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Federal Employees News Digest : Dec. 10, 2012
December 10, 2012 Vol. 62, No. 22 8 Visit us on the Internet at www.FederalDaily.com In most years, year-end tax planning can be a challenging task for employees. But the end of 2012 could be even more challenging as a result of the expiration of the George W. Bush-era tax cuts that have existed since 2001. Congress must act by Dec. 31, 2012, or else the current tax rates will revert to the higher rates that were in effect as of Dec. 31, 2000. The federal estate tax exemption also will be lowered from the current $5.12 million to $1 million. Additionally, several tax credits and deductions will be no longer available unless Congress acts. Many of the tax proposals currently being debated in Congress should not increase tax rates for married couples with adjusted gross incomes (AGI) of less than $250,000 and for individuals with AGIs of less than $200,000. The current tax rates should remain the same---at least through 2013---for those married couples and individuals. With that in mind, federal employees should consider several tax-reducing strategies that will hold up no matter what Congress decides tax rates will be during 2013 and what law changes take effect starting Jan. 1, 2013. The following is a list of recommended end-of-year tax-saving strategies: Maximize traditional Thrift Savings Plan (TSP) contribu- tions. During 2012, all employees can contribute a maximum $17,000 to the TSP. Employees age 50 and older can contribute an additional $5,500 for a total of $22,500. Contributions to the traditional TSP are deducted from an employee's gross salary, thus lowering the amount of an employee's salary subject to federal and state income taxes. The deadline for contributing to the TSP for 2012 is an employee's last pay date in December. Make charitable deductions and other deductible expenses during December. Those employees who itemize on their fed- eral income taxes---file Schedule A---should accumulate as many itemized deductions as possible before Jan. 1, 2013. For example, they should make charitable contributions in cash or check or donate goods to charitable organizations, pay their January 2013 mortgage in December, and make their fourth installment of their 2012 state estimated tax payment---normally due Jan. 15, 2013---in December. If they have a sufficient amount of out-of- pocket medical, dental and vision expenses exceeding 7.5 percent of AGI, they should schedule the timing of planned elective sur- gery, dental work or other medical procedures during December. Other medical-oriented expenses that could boost an individual above the 7.5 percent of AGI threshold are transportation costs to a medical facility, and certain medically related home improvements. Take advantage of the high estate- and gift-tax exemption. Assuming there is no action by Congress, the estate tax and lifetime gift tax exemption---cur- rently $5.12 million---will decrease to $1 million. The maximum estate tax rate will increase from 35 percent to 55 percent, effective Jan. 1, 2013. Those individuals who own more than $1 million in assets are encour- aged to review their estate plan before year-end and perhaps talk to an estate-planning lawyer about set- ting up trusts or other vehicles that will be able to use the current exemptions to transfer wealth to children or grandchildren. For example, individuals can give as much as $13,000 to as many individuals as they like, gift-tax free. Married individuals can gift $26,000 per recipient without being subject to the federal gift tax. One's assets include real estate, personal items, retirement and non- retirement accounts and life insurance. Get ready for a new Medicare surtax. A major tax change taking effect Jan. 1, 2013, is the 3.8 percent surtax on net invest- ment income for married individuals with a modified adjusted gross income (MAGI) of more than $250,000 and for single individuals with a MAGI of more than $200,000. As part of the Affordable Care Act of 2010, the tax will be applied to the smaller of net investment income or the amount by which taxable income exceeds the $250,000/$200,000MAGI thresholds. Net investment income includes dividends, interest, capital gains, annuities, royal- ties and rental income. Individuals who may be affected by the surtax should gift away income-producing assets such as stocks to children or grandchildren whose income is far below the MAGI thresholds. Accelerate plans to convert a traditional IRA to a Roth IRA. For those individuals who expect that their marginal tax brackets will increase in the future, converting a traditional IRA to a Roth IRA makes sense. Some of these reasons are: (1) Any withdrawn traditional IRA pretax contributions and earnings are taxed at current tax rates, which may be lower than tax rates in future years. (2) Converting in 2012 will result in lower future income. Qualified Roth IRA distributions are tax-free and lower income in future years could possibly help an individual avoid the Medicare surtax on future investment income. (3) Future qualified Roth IRA distributions will not be included in the employee's AGI, pos- sibly resulting in paying less for Medicare Part B premiums, which depend on an individual's AGI. Edward A. Zurndorfer is a Certified Financial Planner and Enrolled Agent in Silver Spring, MD. He is also a registered representative with FSC Securities Corporation, branch address: 833 Bromley St. - Suite A, Silver Spring, MD 20902. Phone: (301) 681-1652. Securities offered through FSC Securities Corporation,member FINRA/SIPC. EZ Accounting and Financial Services and FSC are independent companies. Informed Investor Some year-end tax-savings tips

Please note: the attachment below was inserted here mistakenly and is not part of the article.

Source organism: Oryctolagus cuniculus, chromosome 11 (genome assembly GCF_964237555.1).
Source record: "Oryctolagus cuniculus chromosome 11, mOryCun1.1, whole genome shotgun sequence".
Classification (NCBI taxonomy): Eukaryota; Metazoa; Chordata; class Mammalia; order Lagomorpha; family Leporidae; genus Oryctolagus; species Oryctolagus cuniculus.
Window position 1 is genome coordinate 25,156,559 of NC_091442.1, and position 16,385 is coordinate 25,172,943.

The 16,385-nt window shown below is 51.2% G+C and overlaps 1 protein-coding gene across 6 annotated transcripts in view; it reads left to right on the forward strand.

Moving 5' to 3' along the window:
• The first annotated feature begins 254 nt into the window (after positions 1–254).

Dec. 3, 2012
Dec. 17, 2012